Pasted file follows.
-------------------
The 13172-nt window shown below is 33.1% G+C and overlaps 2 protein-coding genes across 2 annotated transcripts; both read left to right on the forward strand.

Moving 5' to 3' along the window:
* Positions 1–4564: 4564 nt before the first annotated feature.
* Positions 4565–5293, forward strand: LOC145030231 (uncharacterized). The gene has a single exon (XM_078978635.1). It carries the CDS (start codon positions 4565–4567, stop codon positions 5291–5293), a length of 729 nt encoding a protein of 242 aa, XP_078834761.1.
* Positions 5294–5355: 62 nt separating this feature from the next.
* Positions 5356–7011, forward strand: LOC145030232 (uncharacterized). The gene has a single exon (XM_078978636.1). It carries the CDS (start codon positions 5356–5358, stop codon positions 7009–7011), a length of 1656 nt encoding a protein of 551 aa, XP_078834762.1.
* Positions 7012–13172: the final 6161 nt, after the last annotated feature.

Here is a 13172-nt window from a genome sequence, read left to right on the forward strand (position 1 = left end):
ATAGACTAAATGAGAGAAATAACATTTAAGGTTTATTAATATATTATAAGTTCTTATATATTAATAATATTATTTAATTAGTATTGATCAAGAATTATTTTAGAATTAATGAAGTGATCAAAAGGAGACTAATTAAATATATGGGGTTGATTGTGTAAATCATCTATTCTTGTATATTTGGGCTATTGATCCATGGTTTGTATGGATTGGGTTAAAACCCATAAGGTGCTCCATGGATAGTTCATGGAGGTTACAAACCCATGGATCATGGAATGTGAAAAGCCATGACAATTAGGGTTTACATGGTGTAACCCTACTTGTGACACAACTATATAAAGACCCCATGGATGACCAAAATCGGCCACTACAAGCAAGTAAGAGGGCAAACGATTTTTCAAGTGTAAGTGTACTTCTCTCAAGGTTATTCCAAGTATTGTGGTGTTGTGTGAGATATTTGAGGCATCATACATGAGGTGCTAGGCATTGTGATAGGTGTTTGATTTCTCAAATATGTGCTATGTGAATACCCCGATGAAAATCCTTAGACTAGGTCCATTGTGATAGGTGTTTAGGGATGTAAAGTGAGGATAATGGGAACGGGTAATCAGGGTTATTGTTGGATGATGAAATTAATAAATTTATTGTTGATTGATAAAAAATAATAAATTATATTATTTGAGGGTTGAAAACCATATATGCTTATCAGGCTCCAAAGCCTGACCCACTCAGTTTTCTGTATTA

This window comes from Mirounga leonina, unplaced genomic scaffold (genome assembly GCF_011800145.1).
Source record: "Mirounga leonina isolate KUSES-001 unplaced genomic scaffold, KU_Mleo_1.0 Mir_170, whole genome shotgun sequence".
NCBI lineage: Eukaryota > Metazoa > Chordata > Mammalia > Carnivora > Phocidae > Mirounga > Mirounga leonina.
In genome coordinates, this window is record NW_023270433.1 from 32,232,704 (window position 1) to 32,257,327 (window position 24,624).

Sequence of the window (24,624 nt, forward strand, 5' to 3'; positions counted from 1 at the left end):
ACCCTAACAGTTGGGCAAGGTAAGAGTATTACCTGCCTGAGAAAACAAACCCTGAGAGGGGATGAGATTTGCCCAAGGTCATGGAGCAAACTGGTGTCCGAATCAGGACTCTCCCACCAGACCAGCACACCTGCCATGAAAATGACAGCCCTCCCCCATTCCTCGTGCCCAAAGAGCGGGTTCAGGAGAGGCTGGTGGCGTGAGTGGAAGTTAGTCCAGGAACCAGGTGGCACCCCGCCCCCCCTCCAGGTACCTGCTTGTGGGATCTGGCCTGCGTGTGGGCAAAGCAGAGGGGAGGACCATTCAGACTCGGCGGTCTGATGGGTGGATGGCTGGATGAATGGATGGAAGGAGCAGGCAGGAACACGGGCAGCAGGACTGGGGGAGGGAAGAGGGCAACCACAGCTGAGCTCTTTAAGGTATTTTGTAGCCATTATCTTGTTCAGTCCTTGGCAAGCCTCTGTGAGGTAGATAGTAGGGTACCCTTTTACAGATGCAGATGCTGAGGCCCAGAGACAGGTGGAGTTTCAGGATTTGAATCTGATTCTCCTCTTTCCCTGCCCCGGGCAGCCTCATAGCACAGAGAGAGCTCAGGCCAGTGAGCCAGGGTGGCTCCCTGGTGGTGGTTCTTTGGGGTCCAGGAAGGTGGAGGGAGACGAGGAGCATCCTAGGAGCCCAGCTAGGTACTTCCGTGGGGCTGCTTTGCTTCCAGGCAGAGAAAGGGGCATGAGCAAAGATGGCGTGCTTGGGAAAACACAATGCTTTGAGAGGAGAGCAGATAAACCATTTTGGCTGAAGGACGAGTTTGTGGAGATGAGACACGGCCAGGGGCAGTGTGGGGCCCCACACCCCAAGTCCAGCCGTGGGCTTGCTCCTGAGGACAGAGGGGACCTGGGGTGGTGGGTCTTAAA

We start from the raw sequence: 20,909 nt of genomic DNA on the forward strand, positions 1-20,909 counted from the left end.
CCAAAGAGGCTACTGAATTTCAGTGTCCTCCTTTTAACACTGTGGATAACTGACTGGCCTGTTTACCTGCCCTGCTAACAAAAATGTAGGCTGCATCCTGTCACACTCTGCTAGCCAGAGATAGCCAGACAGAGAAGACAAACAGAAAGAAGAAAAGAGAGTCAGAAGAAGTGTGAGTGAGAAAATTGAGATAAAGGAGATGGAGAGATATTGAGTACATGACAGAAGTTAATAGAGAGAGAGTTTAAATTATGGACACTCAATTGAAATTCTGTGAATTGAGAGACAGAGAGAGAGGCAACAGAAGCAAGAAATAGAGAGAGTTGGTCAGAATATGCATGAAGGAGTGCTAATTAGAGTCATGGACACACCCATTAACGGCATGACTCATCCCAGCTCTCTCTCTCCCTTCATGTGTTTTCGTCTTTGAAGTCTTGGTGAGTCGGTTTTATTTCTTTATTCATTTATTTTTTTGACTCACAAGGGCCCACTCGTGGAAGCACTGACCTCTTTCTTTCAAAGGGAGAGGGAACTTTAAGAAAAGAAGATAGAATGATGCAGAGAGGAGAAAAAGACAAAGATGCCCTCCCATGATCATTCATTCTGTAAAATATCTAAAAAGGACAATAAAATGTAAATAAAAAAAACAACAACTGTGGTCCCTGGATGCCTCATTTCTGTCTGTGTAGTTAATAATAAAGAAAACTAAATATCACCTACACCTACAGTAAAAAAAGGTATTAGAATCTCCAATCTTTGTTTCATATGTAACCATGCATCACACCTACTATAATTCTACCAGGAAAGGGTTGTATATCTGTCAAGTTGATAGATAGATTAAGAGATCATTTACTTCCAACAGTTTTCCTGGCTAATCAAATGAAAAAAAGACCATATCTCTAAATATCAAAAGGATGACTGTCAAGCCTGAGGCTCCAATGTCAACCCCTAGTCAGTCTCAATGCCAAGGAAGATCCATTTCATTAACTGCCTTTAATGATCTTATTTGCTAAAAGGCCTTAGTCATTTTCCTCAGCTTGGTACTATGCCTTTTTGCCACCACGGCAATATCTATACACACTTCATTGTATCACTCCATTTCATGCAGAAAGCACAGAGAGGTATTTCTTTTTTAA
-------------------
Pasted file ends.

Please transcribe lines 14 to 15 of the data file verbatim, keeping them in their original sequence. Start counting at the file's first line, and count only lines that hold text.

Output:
Sequence of the window (24,624 nt, forward strand, 5' to 3'; positions counted from 1 at the left end):
ACCCTAACAGTTGGGCAAGGTAAGAGTATTACCTGCCTGAGAAAACAAACCCTGAGAGGGGATGAGATTTGCCCAAGGTCATGGAGCAAACTGGTGTCCGAATCAGGACTCTCCCACCAGACCAGCACACCTGCCATGAAAATGACAGCCCTCCCCCATTCCTCGTGCCCAAAGAGCGGGTTCAGGAGAGGCTGGTGGCGTGAGTGGAAGTTAGTCCAGGAACCAGGTGGCACCCCGCCCCCCCTCCAGGTACCTGCTTGTGGGATCTGGCCTGCGTGTGGGCAAAGCAGAGGGGAGGACCATTCAGACTCGGCGGTCTGATGGGTGGATGGCTGGATGAATGGATGGAAGGAGCAGGCAGGAACACGGGCAGCAGGACTGGGGGAGGGAAGAGGGCAACCACAGCTGAGCTCTTTAAGGTATTTTGTAGCCATTATCTTGTTCAGTCCTTGGCAAGCCTCTGTGAGGTAGATAGTAGGGTACCCTTTTACAGATGCAGATGCTGAGGCCCAGAGACAGGTGGAGTTTCAGGATTTGAATCTGATTCTCCTCTTTCCCTGCCCCGGGCAGCCTCATAGCACAGAGAGAGCTCAGGCCAGTGAGCCAGGGTGGCTCCCTGGTGGTGGTTCTTTGGGGTCCAGGAAGGTGGAGGGAGACGAGGAGCATCCTAGGAGCCCAGCTAGGTACTTCCGTGGGGCTGCTTTGCTTCCAGGCAGAGAAAGGGGCATGAGCAAAGATGGCGTGCTTGGGAAAACACAATGCTTTGAGAGGAGAGCAGATAAACCATTTTGGCTGAAGGACGAGTTTGTGGAGATGAGACACGGCCAGGGGCAGTGTGGGGCCCCACACCCCAAGTCCAGCCGTGGGCTTGCTCCTGAGGACAGAGGGGACCTGGGGTGGTGGGTCTTAAA